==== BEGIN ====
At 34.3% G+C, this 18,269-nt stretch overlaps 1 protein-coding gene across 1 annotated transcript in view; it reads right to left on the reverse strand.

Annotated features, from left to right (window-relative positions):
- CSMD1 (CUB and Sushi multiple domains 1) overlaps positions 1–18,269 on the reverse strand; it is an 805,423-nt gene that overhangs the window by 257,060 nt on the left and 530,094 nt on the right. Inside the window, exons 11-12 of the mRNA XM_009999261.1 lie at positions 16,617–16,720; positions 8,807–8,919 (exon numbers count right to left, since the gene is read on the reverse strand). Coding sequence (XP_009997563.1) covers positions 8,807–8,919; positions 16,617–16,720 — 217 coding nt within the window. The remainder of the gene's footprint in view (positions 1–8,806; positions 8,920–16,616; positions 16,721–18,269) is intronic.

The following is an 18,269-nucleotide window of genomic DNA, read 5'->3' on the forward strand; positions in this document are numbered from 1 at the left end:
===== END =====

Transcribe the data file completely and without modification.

At 34.3% G+C, this 18,269-nt stretch overlaps 1 protein-coding gene across 1 annotated transcript in view; it reads right to left on the reverse strand.

Annotated features, from left to right (window-relative positions):
- CSMD1 (CUB and Sushi multiple domains 1) overlaps positions 1–18,269 on the reverse strand; it is an 805,423-nt gene that overhangs the window by 257,060 nt on the left and 530,094 nt on the right. Inside the window, exons 11-12 of the mRNA XM_009999261.1 lie at positions 16,617–16,720; positions 8,807–8,919 (exon numbers count right to left, since the gene is read on the reverse strand). Coding sequence (XP_009997563.1) covers positions 8,807–8,919; positions 16,617–16,720 — 217 coding nt within the window. The remainder of the gene's footprint in view (positions 1–8,806; positions 8,920–16,616; positions 16,721–18,269) is intronic.

The following is an 18,269-nucleotide window of genomic DNA, read 5'->3' on the forward strand; positions in this document are numbered from 1 at the left end: